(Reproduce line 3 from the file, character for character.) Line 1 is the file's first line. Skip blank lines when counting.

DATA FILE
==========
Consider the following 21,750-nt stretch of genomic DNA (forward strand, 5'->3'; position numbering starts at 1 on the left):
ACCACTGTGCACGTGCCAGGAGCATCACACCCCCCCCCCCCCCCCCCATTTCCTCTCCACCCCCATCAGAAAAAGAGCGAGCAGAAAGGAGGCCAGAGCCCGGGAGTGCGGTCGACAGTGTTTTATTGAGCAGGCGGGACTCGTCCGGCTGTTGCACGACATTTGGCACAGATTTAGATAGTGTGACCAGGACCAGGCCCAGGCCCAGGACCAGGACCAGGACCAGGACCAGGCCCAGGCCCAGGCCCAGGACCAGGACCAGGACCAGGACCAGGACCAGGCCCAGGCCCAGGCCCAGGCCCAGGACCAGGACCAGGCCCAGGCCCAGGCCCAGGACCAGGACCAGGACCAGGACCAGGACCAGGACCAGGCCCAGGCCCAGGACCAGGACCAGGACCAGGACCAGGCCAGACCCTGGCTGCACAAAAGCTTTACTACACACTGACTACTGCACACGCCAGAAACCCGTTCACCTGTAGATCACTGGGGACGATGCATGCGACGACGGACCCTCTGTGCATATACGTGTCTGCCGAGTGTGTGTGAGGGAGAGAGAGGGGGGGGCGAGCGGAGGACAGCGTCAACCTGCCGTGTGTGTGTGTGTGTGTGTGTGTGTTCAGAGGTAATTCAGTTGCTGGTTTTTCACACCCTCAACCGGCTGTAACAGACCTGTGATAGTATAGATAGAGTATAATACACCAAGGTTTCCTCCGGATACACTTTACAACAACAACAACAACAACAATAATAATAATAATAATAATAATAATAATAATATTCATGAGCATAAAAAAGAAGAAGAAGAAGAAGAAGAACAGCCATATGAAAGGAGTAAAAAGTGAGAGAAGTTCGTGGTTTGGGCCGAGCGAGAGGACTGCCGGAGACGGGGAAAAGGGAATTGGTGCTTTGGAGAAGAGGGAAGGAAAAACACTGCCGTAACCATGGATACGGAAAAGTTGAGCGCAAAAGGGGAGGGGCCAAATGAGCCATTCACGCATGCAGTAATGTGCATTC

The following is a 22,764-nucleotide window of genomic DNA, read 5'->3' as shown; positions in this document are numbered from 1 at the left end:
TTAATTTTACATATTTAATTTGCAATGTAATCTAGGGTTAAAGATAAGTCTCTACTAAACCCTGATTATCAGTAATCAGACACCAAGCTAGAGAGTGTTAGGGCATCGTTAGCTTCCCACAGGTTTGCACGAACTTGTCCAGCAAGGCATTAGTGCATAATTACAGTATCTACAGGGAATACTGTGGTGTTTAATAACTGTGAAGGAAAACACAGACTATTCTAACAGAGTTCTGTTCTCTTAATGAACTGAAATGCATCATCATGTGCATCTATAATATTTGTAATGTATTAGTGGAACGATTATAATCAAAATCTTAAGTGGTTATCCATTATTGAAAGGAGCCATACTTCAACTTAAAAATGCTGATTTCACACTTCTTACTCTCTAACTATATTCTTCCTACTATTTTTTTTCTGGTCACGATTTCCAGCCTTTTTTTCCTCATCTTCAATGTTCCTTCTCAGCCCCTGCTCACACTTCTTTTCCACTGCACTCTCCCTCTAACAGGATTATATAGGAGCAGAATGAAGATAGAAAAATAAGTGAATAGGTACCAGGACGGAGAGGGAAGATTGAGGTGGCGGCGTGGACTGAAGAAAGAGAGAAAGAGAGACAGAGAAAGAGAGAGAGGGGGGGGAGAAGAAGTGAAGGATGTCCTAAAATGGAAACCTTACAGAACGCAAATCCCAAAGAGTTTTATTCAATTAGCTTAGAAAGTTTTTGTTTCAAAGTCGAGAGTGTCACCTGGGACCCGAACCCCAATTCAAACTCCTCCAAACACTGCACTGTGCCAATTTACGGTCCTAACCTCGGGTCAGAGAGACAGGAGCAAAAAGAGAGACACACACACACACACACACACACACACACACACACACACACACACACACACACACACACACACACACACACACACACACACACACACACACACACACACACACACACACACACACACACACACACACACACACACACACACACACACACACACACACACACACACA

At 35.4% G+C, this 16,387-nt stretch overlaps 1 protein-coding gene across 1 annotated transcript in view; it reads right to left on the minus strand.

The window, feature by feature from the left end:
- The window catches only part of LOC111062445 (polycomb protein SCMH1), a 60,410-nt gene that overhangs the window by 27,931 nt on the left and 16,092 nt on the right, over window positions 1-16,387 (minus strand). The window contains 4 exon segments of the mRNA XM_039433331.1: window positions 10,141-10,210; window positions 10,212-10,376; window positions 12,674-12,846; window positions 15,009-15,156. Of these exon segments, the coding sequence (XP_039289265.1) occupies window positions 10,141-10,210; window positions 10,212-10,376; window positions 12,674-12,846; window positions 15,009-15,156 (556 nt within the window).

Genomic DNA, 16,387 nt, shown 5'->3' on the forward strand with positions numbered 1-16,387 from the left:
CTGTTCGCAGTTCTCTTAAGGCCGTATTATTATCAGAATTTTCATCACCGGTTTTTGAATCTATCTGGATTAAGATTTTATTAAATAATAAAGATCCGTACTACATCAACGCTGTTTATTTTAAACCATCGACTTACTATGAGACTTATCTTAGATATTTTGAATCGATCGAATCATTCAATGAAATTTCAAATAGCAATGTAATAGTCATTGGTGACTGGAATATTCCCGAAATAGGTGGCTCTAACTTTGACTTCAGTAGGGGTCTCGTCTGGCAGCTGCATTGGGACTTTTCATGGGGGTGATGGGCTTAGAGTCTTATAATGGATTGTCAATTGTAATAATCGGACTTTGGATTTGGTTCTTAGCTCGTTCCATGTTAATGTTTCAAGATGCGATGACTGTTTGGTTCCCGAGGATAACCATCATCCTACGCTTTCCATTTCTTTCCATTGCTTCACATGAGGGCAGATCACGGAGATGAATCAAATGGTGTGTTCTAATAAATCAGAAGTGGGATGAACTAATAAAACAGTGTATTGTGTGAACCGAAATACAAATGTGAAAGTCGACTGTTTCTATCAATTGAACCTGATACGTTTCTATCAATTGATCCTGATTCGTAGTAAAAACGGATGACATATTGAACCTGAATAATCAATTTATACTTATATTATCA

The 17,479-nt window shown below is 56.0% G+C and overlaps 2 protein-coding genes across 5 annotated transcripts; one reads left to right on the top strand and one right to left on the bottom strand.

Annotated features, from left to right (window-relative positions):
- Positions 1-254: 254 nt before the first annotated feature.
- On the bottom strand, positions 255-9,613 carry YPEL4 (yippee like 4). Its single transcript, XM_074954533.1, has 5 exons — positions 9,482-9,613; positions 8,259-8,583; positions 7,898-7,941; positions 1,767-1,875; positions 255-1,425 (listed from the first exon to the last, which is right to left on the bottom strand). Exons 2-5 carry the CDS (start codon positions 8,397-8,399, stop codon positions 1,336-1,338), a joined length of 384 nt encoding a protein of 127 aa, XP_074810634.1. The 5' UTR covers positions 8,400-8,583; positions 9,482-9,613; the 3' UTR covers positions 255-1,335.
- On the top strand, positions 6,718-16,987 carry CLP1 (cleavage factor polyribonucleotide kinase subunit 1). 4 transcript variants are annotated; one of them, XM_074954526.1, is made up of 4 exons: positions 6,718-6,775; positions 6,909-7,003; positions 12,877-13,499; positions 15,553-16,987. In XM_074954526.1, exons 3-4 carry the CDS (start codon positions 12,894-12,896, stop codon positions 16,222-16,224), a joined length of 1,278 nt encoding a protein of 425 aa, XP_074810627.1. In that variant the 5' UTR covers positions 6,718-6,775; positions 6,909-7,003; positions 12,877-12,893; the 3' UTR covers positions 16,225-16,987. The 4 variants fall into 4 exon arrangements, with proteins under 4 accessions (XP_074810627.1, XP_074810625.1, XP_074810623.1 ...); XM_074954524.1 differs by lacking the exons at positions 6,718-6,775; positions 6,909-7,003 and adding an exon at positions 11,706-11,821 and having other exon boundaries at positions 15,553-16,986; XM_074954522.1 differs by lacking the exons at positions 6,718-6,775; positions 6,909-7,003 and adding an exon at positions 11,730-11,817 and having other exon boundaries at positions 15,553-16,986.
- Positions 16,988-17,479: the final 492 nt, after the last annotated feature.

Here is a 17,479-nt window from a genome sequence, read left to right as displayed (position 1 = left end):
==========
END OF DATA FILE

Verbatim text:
The following is a 22,764-nucleotide window of genomic DNA, read 5'->3' as shown; positions in this document are numbered from 1 at the left end: